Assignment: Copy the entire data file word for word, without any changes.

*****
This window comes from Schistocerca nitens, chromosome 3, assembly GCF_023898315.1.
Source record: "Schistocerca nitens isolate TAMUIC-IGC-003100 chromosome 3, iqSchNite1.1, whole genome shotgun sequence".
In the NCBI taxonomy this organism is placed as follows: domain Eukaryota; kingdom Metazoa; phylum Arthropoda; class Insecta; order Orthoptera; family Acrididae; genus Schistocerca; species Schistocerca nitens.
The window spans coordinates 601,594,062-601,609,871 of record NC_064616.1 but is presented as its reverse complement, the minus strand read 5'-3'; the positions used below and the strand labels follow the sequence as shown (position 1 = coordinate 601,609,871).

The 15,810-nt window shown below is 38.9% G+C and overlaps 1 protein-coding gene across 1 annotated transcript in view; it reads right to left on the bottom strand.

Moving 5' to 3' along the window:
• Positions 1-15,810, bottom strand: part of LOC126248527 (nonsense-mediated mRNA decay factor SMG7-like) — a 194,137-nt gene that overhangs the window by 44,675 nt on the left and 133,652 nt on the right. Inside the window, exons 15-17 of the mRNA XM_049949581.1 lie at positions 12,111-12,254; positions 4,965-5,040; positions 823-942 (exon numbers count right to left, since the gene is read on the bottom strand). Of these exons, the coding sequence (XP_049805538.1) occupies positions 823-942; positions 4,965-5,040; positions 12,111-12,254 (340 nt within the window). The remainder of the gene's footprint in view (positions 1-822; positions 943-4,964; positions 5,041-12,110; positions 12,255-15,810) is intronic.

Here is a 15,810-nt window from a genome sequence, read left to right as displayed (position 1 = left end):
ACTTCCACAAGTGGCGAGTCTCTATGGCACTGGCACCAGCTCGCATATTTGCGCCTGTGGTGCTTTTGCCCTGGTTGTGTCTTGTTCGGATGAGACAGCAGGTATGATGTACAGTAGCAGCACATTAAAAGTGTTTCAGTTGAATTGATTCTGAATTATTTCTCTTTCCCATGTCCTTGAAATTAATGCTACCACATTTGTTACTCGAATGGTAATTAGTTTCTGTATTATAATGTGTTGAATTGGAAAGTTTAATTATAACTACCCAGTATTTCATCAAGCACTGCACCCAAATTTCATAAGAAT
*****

This window comes from Schistocerca nitens, chromosome 3, assembly GCF_023898315.1.
Source record: "Schistocerca nitens isolate TAMUIC-IGC-003100 chromosome 3, iqSchNite1.1, whole genome shotgun sequence".
In the NCBI taxonomy this organism is placed as follows: domain Eukaryota; kingdom Metazoa; phylum Arthropoda; class Insecta; order Orthoptera; family Acrididae; genus Schistocerca; species Schistocerca nitens.
The window spans coordinates 601,594,062-601,609,871 of record NC_064616.1 but is presented as its reverse complement, the minus strand read 5'-3'; the positions used below and the strand labels follow the sequence as shown (position 1 = coordinate 601,609,871).

The 15,810-nt window shown below is 38.9% G+C and overlaps 1 protein-coding gene across 1 annotated transcript in view; it reads right to left on the bottom strand.

Moving 5' to 3' along the window:
• Positions 1-15,810, bottom strand: part of LOC126248527 (nonsense-mediated mRNA decay factor SMG7-like) — a 194,137-nt gene that overhangs the window by 44,675 nt on the left and 133,652 nt on the right. Inside the window, exons 15-17 of the mRNA XM_049949581.1 lie at positions 12,111-12,254; positions 4,965-5,040; positions 823-942 (exon numbers count right to left, since the gene is read on the bottom strand). Of these exons, the coding sequence (XP_049805538.1) occupies positions 823-942; positions 4,965-5,040; positions 12,111-12,254 (340 nt within the window). The remainder of the gene's footprint in view (positions 1-822; positions 943-4,964; positions 5,041-12,110; positions 12,255-15,810) is intronic.

Here is a 15,810-nt window from a genome sequence, read left to right as displayed (position 1 = left end):
ACTTCCACAAGTGGCGAGTCTCTATGGCACTGGCACCAGCTCGCATATTTGCGCCTGTGGTGCTTTTGCCCTGGTTGTGTCTTGTTCGGATGAGACAGCAGGTATGATGTACAGTAGCAGCACATTAAAAGTGTTTCAGTTGAATTGATTCTGAATTATTTCTCTTTCCCATGTCCTTGAAATTAATGCTACCACATTTGTTACTCGAATGGTAATTAGTTTCTGTATTATAATGTGTTGAATTGGAAAGTTTAATTATAACTACCCAGTATTTCATCAAGCACTGCACCCAAATTTCATAAGAAT